Journey of Change

Paddling Power


With the London Olympics done and dusted, South
African paddler Bridgette Hartley says it is all still sinking in as she is feted
all over South Africa following her third-place finish in the K1 Kayak 500m sprint
women’s final. Starting as one of the top seeds, Bridgette crossed the line in
1:52.923, behind gold medallist Danuta
Kozak of Hungary (1:51.456) and Ukrainian Inna Osypenko-Radomska (1:52.685). “I
remember the World Champs in Poland in May and the first to sixth placings were
just seconds apart, so I knew it was going to be close in London. I just
remember hearing beep, beep, beep at the finish!”


Having finished, she was
unsure about her final placing, looking up at the scoreboard, hoping for ‘South
Africa’ to blink in the top three. “I was excited when I finished, but I had to
calm down before I knew about a medal position for sure.
I sensed my bronze, but thought there might be a photo-finish, and then
finally I saw it, and my coach was
in front of me and it was so cool to experience it. My parents and my step-dad
were also there to celebrate it with me, and it was m
y best moment as an


Gracious and humble, Bridgette says she had always hoped for a medal in the Games,
but never expected one. She was in good shape, though, and explains how she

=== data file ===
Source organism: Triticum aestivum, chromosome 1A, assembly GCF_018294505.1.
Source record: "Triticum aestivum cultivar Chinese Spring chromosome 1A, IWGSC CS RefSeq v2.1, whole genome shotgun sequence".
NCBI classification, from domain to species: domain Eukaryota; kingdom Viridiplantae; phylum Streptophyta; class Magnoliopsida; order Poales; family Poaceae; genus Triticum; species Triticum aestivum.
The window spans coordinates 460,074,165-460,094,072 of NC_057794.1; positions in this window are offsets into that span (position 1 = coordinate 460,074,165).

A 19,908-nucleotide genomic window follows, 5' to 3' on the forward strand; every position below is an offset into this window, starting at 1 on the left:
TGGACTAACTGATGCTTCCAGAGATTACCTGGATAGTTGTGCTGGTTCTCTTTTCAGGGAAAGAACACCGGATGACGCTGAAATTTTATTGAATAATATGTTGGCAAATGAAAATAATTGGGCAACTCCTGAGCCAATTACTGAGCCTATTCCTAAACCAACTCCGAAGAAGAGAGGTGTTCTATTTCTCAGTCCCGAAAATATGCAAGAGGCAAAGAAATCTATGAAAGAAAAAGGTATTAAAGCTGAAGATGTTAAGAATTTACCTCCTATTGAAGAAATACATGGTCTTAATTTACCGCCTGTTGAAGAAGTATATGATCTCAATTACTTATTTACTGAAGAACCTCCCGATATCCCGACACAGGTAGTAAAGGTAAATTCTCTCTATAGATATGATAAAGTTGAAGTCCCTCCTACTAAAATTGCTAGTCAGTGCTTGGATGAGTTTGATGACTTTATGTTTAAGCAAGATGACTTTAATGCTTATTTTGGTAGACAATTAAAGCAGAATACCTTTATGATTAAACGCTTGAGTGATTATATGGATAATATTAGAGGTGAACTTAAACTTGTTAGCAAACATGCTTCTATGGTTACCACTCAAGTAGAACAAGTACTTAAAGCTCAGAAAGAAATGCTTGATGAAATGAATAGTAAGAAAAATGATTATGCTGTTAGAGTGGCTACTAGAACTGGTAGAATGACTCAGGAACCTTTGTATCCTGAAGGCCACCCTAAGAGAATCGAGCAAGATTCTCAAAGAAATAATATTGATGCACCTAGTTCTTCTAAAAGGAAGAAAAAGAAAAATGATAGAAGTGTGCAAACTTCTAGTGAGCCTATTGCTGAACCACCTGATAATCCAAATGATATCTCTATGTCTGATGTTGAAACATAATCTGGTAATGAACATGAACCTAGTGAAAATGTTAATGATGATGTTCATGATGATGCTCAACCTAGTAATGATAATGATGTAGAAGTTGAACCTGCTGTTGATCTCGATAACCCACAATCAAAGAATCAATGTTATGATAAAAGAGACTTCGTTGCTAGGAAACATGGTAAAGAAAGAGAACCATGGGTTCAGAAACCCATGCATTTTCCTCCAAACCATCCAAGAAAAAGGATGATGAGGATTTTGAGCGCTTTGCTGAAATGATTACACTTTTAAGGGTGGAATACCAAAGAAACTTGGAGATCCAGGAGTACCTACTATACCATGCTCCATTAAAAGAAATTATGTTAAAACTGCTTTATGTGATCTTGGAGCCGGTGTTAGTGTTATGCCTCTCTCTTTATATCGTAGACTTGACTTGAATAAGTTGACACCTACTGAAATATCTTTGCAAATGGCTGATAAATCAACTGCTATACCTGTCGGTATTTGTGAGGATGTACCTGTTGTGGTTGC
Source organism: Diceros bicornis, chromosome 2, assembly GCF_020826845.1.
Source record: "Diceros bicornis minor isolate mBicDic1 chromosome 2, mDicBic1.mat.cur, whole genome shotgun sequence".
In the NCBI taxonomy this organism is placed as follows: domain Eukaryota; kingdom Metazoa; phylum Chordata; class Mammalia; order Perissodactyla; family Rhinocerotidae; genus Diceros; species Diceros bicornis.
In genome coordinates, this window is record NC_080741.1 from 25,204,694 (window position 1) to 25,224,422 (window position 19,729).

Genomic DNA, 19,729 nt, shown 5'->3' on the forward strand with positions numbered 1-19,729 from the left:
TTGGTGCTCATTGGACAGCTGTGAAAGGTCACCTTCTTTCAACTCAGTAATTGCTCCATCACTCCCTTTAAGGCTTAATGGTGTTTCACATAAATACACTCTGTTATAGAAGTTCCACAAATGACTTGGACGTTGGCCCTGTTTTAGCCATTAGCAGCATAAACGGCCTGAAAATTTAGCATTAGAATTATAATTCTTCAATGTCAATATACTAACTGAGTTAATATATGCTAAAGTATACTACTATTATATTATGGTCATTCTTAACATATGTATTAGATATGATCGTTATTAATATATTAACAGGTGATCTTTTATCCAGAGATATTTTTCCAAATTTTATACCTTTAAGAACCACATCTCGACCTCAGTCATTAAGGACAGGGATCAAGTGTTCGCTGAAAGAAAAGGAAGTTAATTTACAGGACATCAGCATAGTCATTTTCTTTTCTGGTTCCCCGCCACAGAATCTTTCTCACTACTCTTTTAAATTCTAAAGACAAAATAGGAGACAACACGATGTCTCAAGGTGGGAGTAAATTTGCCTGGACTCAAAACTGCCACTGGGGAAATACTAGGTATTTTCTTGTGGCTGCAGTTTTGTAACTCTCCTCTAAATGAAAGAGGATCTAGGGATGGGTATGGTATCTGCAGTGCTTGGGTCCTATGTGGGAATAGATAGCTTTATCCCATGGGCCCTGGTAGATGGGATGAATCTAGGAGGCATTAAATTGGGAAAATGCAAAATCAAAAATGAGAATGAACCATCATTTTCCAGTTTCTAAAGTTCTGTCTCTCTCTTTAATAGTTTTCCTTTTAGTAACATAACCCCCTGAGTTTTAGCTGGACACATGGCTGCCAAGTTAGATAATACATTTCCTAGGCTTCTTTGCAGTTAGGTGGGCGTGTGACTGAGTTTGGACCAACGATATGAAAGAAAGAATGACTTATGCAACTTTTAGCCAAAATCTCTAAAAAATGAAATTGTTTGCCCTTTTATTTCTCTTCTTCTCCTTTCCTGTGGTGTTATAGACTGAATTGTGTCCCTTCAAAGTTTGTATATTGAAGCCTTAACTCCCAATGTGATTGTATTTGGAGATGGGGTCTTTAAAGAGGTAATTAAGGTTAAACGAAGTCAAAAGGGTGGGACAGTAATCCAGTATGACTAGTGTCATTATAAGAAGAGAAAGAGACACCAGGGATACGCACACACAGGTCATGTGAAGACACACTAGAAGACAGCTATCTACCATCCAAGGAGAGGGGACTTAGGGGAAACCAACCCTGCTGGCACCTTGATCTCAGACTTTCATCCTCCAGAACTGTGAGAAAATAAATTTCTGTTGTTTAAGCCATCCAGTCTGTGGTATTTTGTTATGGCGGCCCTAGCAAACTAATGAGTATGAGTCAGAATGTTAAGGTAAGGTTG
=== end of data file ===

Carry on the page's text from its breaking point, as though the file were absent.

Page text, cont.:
“put her head down” and raced well in her qualifying heats and the semi-final.
“In the final, I was nervous but I had a race plan to focus on. I did not want
to be distracted by medals and even though I probably only got four hours of
sleep the night before, I was going into it with confidence.” Still, s
says watching the race now still brings back all the emotion of that day. “I get
nervous all over again!”



In the build-up to
London, Bridgette paddled twice a day and went to gym four times a week, as
well as doing morning swims, yoga and Pilates, training a total of three to
four hours a day, but she says her running was the foundation for her success. She
would do two main running sessions a week, fitting in 8km to 10km and focussing
on hills for strength, as well as shorter sprint and speed work sessions when
an event was around the corner. “Running helps me a lot, as you need all-round
endurance, and I’d only rest one day a week and cross-train to get fitness up. As
a top athlete, that’s your life.”


She also keeps strict
tabs on her diet, focusing on chicken fruit and veggies. “Your body needs to
feel right and if you don’t eat well, it will also affect your recovery,” she
says. “But balance in important, so I still sometimes indulge in a bit of chocolate…”



With London 2012 behind
her, Bridgette says her next big goal will be the 2013 World Champs in May. “It’s
short-term goals at the moment, and I want to enjoy a holiday before it’s on to
a new training season.” She also says that her bronze-winning performance has
already generated a great responses from youngsters who are now inspired to get
into paddling. “I hope, too, that I’ve inspired women, and I hope that it gives
room for us to develop athletes for the future.”